Friday 22 March 2019

Stories From the City of the Dead by Catherine Hokin

Going out-out - the big night out that demands special clothes and a day off to recover - is one of those phrases I would never willingly use (along with party as a verb). I am, however, now tempted to declare that I've just been on a holiday-holiday. I've spent the last year working on a WWII story set partly in Buenos Aires (it's out on submission, send kindness) not knowing that, while I was in the thick of researching it, my OH was planning a surprise trip. Yes, he's a keeper. I've just returned and would go back in a heartbeat. Buenos Aires is an astonishing city bursting with contradictions. It is part of a once-colonised country with a love of all things European; its public history is both extravagantly told and tightly controlled, masking a troubled, hidden past; it harbours real poverty against architecture that will make your jaw drop. It could spawn a thousand blogs (if that book makes it, it will) but I'm going to focus here on the famous Recoleta Cemetery where we went for a couple of hours and lost a day.

The cemetery covers over 13 acres and, although the surrounding land was once orchards and fields, it is now situated in the middle of one of the city's priciest neighbourhoods. The cemetery takes its name from the monks of the Order of the Recoletos and is built around their convent and a church (which can both be visited) dating from the 1730s. The cemetery itself opened in November 1822, after the monks had been expelled, and was opened to all religions after 1863. Inside its high walls there are over 6,400 statues, coffins and crypts, and some 30,000 inhabitants. It is laid out in blocks, with narrow sidewalks branching out from wide walkways. The mausoleums are built from marble in a variety of styles including art deco, art nouveau, baroque and neo-gothic, each style grouped together and adding to the sense that you are wandering through a city's neighbourhoods - some of which are more up-and-coming than others. Many of the buildings have glass fronts and coffins above ground as well as below and the state they are in varies considerably. A grave in Recoleta is bought for eternity: even if the annual fee for maintenance isn't paid, it won't be cleared. Several of the older tombs have been shored up but are crumbling and the coffins that are visible lie under thick layers of dust. Some, however, are still used and gleam with polished glass and starched cloths.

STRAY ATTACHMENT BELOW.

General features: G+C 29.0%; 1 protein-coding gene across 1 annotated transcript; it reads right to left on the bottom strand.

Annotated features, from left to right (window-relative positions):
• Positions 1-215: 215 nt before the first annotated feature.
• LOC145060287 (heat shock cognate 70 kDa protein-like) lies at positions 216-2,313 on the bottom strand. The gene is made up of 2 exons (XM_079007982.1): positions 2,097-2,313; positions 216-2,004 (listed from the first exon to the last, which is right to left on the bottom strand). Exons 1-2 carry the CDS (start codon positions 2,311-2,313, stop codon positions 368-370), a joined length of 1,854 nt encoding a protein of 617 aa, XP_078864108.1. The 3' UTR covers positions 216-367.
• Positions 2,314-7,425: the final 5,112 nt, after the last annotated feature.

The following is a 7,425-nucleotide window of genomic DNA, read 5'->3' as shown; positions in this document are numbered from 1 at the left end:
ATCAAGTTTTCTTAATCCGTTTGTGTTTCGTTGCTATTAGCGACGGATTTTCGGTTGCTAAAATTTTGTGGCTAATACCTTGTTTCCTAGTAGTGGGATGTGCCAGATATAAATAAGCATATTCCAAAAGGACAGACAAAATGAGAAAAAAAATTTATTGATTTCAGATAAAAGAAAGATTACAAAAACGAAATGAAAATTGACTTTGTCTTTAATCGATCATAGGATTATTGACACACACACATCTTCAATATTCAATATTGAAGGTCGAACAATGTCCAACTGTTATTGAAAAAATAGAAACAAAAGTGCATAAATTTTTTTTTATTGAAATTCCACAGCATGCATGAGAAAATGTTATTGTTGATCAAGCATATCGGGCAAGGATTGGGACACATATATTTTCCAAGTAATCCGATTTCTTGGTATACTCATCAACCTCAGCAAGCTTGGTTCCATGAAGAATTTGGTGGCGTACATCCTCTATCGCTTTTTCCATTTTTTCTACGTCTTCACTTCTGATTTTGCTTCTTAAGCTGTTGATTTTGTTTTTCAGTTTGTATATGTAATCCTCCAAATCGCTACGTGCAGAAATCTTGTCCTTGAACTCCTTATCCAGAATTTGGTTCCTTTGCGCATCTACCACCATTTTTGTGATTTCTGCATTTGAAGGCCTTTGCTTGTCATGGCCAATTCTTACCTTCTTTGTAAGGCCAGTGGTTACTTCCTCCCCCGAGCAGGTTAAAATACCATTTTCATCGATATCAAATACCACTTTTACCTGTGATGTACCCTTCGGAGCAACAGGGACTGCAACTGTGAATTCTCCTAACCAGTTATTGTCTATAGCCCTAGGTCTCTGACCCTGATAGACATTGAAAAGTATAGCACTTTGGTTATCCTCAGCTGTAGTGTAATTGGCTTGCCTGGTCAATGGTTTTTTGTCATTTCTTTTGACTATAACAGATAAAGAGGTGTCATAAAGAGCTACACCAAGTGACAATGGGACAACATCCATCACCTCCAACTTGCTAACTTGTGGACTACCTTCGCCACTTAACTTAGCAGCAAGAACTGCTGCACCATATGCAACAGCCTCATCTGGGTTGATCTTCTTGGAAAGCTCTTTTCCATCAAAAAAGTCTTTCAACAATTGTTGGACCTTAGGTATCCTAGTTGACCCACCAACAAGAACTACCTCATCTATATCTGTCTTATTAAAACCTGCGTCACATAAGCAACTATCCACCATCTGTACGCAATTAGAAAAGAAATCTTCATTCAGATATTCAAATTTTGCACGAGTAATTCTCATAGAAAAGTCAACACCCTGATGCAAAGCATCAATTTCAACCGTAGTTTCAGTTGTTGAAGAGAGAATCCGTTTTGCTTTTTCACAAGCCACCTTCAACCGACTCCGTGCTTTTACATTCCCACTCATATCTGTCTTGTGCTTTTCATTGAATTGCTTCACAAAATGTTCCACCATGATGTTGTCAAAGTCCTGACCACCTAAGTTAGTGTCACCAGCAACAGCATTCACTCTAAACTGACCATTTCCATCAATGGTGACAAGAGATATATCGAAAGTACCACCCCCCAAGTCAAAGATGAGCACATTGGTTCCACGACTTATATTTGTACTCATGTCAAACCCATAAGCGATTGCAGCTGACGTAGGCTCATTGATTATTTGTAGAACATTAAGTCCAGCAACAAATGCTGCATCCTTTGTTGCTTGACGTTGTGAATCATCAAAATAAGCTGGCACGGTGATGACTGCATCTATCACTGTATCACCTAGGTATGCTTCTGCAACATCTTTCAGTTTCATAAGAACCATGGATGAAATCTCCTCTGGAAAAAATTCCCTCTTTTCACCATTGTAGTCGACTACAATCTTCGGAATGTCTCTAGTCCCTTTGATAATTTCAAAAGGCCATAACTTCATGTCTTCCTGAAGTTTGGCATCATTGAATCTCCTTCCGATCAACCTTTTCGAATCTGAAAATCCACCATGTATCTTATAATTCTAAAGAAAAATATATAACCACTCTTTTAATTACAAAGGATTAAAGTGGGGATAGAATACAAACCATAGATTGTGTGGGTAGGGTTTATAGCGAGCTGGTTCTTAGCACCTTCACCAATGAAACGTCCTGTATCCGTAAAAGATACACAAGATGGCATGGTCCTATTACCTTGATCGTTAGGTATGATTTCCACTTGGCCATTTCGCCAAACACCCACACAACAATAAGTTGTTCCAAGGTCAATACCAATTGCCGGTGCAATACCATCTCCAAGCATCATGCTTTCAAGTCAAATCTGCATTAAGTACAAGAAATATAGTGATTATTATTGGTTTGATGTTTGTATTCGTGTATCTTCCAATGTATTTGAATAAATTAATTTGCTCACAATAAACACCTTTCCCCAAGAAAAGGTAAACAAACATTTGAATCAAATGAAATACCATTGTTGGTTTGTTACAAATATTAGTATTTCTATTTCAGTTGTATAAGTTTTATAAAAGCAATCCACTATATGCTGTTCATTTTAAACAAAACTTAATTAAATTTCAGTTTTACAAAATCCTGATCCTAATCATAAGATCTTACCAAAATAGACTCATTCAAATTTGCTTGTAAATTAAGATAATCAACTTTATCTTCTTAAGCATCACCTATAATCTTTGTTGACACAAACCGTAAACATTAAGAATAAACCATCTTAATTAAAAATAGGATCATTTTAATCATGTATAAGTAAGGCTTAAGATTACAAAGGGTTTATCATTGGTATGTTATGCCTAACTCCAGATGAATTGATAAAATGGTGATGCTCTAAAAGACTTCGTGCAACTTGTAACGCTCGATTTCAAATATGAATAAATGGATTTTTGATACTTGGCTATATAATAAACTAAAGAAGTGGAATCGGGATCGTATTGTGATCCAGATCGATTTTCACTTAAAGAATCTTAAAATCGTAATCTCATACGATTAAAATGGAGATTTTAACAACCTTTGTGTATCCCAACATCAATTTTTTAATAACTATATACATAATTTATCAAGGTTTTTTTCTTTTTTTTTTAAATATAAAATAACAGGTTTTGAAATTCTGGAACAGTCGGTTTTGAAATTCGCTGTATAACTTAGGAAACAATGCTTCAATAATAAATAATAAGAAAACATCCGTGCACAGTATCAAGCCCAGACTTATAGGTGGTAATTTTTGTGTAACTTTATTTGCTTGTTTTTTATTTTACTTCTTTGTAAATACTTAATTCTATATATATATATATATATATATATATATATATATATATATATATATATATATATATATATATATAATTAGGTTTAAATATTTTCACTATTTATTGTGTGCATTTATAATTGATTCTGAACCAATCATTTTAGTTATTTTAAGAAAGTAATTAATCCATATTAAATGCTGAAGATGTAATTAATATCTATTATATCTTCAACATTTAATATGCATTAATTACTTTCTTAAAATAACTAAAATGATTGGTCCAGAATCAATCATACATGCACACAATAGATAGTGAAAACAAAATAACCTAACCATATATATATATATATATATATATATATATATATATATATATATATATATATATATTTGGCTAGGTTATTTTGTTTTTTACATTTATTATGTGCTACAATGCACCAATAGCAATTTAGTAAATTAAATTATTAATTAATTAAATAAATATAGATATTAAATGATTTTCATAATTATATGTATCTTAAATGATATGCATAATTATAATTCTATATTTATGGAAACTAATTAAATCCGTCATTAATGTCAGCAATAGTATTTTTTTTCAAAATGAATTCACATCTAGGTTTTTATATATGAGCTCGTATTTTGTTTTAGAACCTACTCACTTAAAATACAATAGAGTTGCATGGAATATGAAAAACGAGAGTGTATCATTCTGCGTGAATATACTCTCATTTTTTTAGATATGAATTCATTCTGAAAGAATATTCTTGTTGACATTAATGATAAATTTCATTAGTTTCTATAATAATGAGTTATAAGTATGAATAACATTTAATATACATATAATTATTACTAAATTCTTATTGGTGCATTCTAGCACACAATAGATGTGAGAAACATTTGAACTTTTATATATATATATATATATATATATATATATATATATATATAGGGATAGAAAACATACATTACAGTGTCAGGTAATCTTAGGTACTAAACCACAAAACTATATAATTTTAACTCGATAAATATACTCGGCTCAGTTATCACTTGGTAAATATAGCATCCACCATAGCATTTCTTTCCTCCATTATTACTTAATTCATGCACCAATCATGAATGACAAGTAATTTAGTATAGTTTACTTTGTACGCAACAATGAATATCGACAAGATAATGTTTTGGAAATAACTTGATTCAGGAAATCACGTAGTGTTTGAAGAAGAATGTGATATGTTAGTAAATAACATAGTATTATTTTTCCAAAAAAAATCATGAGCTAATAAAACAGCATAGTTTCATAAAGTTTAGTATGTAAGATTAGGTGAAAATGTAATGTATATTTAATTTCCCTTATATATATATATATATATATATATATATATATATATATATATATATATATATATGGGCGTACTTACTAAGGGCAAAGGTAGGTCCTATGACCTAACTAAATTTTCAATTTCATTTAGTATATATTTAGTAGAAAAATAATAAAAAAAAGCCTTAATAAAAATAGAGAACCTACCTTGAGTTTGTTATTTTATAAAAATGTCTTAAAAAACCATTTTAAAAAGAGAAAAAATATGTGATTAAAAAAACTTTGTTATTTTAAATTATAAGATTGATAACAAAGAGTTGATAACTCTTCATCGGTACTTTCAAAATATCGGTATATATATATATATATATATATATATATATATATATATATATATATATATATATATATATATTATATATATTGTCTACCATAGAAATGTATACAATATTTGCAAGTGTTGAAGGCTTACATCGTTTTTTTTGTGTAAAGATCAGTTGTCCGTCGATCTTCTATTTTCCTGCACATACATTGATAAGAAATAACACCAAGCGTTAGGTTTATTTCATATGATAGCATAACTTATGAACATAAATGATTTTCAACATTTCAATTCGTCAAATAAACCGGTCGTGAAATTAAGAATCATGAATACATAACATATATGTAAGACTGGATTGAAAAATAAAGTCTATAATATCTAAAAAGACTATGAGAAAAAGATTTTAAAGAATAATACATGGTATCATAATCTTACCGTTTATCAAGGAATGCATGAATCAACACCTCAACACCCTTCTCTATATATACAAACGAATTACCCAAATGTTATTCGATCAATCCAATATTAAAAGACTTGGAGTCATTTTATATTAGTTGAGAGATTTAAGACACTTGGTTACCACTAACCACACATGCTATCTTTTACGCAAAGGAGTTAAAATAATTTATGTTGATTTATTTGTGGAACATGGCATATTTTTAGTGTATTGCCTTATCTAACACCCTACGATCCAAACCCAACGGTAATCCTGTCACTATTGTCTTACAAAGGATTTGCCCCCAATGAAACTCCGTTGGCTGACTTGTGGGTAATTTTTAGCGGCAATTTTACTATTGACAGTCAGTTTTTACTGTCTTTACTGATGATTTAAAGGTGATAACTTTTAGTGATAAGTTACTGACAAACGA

The cemetery is, of course, full of stories which run the full gamut from the personal to the political. There are generals on every street, surrounded by plaques commemorating their long-forgotten victories. It has a resident ghost - a grave-digger who worked for 30 years saving money for his own plot and statue and killed himself once the architect finished the work, walks round at dawn jangling his keys and unable to leave. There is also a great statue of a couple who fought so much in life their effigies are now placed back-to-back.

Rufina Cambacere
However, as befits a place where you feel quite certain Edgar Allen Poe would have thrived, the most tragic (and popular) stories centre round beautiful young women. The story of Rufina Cambacere is actually the stuff of nightmares. Having been taken ill at her 19th birthday party, either with a heart problem/an epileptic fit/because she found out her mother was having an affair with her boyfriend (the stories all have stories) Rufina was buried in a beautiful marble tomb. Unfortunately the poor girl wasn't dead. Screams were heard on the night of the burial and, when the groundsmen plucked up the courage to investigate the next morning, the coffin had moved and poor, now dead, Ruffina was all covered in scratches where she had clawed at her face and throat. This incident is credited with leading to an Argentinean law stating that a body cannot be buried any earlier than twelve hours after the death certificate has been signed. Why it prompted her parents to add a statue of the poor girl emerging alive out of the tomb is anyone's guess.